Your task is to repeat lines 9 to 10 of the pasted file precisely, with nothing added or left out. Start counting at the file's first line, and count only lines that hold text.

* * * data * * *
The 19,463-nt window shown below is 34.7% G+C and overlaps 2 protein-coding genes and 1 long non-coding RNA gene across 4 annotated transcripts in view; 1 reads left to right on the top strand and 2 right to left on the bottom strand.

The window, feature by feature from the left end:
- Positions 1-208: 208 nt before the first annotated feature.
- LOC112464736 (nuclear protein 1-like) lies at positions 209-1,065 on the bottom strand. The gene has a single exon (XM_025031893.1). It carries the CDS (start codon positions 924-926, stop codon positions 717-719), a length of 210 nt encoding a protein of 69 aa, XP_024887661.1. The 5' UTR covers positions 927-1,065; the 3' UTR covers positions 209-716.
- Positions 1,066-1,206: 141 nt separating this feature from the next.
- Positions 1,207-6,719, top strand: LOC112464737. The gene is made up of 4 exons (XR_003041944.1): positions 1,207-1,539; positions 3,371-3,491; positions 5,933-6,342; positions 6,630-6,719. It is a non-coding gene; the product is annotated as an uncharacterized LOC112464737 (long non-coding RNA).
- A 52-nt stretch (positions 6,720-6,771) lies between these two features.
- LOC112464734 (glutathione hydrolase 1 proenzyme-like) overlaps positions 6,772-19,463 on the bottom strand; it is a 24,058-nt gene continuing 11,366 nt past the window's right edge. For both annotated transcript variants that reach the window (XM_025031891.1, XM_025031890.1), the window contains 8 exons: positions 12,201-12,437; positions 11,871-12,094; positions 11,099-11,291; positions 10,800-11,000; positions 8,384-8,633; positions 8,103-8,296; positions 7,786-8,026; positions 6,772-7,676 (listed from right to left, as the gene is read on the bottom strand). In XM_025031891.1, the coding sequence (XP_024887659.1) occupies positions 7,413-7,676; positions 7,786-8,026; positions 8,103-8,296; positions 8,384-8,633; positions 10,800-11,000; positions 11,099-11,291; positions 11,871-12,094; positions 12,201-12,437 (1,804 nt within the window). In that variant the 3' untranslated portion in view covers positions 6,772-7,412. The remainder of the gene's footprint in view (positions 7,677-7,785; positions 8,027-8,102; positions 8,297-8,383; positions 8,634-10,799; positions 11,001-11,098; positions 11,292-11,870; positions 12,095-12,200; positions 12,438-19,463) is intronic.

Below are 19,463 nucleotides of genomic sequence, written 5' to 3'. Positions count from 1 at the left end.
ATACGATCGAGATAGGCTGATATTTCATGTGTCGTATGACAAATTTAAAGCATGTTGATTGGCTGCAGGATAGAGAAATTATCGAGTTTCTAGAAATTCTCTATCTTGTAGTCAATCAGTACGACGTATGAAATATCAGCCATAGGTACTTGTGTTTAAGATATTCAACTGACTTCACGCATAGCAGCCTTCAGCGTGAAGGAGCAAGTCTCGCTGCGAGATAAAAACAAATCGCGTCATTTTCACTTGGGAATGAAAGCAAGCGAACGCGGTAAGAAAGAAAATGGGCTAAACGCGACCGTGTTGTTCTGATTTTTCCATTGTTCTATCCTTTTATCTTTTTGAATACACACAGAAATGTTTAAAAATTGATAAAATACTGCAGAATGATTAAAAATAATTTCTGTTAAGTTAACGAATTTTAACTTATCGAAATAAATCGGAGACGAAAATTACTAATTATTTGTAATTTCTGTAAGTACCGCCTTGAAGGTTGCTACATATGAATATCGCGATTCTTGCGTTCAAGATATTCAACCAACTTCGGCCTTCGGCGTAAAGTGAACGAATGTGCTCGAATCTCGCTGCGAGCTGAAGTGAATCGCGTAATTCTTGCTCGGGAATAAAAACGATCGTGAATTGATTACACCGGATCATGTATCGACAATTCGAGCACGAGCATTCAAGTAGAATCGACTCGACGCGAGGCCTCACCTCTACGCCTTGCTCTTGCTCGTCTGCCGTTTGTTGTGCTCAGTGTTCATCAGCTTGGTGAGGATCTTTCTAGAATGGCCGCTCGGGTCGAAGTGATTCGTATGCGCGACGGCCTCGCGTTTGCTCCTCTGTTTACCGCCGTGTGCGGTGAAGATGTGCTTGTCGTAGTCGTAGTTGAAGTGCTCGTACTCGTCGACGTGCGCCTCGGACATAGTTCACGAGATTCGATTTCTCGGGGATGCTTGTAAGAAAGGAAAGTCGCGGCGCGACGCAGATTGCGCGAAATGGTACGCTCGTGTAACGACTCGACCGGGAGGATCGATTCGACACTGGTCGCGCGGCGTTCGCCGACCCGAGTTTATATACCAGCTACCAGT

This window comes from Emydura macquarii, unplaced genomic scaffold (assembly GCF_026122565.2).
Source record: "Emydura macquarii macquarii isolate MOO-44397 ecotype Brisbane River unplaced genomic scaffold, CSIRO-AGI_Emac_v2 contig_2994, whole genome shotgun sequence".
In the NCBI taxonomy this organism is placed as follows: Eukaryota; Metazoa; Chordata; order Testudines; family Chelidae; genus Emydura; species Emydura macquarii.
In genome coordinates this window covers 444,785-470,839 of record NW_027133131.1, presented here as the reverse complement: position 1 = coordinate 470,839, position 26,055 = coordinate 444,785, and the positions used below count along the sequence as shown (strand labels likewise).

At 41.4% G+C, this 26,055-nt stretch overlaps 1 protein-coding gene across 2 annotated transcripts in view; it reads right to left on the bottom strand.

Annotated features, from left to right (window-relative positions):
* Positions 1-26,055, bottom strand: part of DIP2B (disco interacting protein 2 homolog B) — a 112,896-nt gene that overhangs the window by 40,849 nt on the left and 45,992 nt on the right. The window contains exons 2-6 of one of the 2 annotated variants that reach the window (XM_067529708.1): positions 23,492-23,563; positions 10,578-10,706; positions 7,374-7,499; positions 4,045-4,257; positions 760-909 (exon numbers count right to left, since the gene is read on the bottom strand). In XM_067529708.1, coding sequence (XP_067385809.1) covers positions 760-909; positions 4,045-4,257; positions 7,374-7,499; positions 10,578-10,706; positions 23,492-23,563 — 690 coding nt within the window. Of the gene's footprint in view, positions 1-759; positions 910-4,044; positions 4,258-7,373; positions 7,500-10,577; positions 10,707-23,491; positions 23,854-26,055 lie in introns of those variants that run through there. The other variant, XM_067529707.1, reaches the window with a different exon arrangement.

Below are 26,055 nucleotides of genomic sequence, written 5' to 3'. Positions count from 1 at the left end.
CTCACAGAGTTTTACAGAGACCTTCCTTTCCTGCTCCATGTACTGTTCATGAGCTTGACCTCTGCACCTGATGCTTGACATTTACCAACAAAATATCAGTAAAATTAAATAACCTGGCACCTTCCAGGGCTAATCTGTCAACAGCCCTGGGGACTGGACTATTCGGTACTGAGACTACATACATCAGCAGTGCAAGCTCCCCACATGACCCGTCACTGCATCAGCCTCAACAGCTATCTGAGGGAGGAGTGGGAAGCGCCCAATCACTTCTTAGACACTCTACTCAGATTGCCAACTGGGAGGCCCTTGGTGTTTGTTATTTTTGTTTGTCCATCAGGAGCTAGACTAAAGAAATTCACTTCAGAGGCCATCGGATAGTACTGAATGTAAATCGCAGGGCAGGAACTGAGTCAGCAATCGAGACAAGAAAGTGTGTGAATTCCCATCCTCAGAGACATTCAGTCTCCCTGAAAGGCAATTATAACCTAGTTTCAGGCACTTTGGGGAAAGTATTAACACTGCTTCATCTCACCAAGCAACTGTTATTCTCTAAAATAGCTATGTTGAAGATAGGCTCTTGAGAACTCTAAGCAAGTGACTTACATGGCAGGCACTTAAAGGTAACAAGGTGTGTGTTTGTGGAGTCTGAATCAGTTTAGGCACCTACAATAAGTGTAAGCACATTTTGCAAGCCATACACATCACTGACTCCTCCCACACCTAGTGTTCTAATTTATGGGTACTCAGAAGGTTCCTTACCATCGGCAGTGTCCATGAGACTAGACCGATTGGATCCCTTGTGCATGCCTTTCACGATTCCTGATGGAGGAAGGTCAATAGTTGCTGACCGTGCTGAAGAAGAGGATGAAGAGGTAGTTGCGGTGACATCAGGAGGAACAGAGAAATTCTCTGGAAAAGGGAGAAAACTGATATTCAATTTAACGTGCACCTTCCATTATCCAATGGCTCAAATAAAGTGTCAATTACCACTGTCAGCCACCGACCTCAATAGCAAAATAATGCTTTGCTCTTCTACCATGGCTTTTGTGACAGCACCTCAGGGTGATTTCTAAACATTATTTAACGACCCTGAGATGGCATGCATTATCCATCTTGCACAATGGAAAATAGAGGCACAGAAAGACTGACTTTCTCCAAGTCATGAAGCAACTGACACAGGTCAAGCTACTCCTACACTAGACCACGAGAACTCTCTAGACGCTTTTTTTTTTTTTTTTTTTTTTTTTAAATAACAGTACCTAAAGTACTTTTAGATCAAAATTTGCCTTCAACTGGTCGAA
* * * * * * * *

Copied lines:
Below are 19,463 nucleotides of genomic sequence, written 5' to 3'. Positions count from 1 at the left end.
ATACGATCGAGATAGGCTGATATTTCATGTGTCGTATGACAAATTTAAAGCATGTTGATTGGCTGCAGGATAGAGAAATTATCGAGTTTCTAGAAATTCTCTATCTTGTAGTCAATCAGTACGACGTATGAAATATCAGCCATAGGTACTTGTGTTTAAGATATTCAACTGACTTCACGCATAGCAGCCTTCAGCGTGAAGGAGCAAGTCTCGCTGCGAGATAAAAACAAATCGCGTCATTTTCACTTGGGAATGAAAGCAAGCGAACGCGGTAAGAAAGAAAATGGGCTAAACGCGACCGTGTTGTTCTGATTTTTCCATTGTTCTATCCTTTTATCTTTTTGAATACACACAGAAATGTTTAAAAATTGATAAAATACTGCAGAATGATTAAAAATAATTTCTGTTAAGTTAACGAATTTTAACTTATCGAAATAAATCGGAGACGAAAATTACTAATTATTTGTAATTTCTGTAAGTACCGCCTTGAAGGTTGCTACATATGAATATCGCGATTCTTGCGTTCAAGATATTCAACCAACTTCGGCCTTCGGCGTAAAGTGAACGAATGTGCTCGAATCTCGCTGCGAGCTGAAGTGAATCGCGTAATTCTTGCTCGGGAATAAAAACGATCGTGAATTGATTACACCGGATCATGTATCGACAATTCGAGCACGAGCATTCAAGTAGAATCGACTCGACGCGAGGCCTCACCTCTACGCCTTGCTCTTGCTCGTCTGCCGTTTGTTGTGCTCAGTGTTCATCAGCTTGGTGAGGATCTTTCTAGAATGGCCGCTCGGGTCGAAGTGATTCGTATGCGCGACGGCCTCGCGTTTGCTCCTCTGTTTACCGCCGTGTGCGGTGAAGATGTGCTTGTCGTAGTCGTAGTTGAAGTGCTCGTACTCGTCGACGTGCGCCTCGGACATAGTTCACGAGATTCGATTTCTCGGGGATGCTTGTAAGAAAGGAAAGTCGCGGCGCGACGCAGATTGCGCGAAATGGTACGCTCGTGTAACGACTCGACCGGGAGGATCGATTCGACACTGGTCGCGCGGCGTTCGCCGACCCGAGTTTATATACCAGCTACCAGT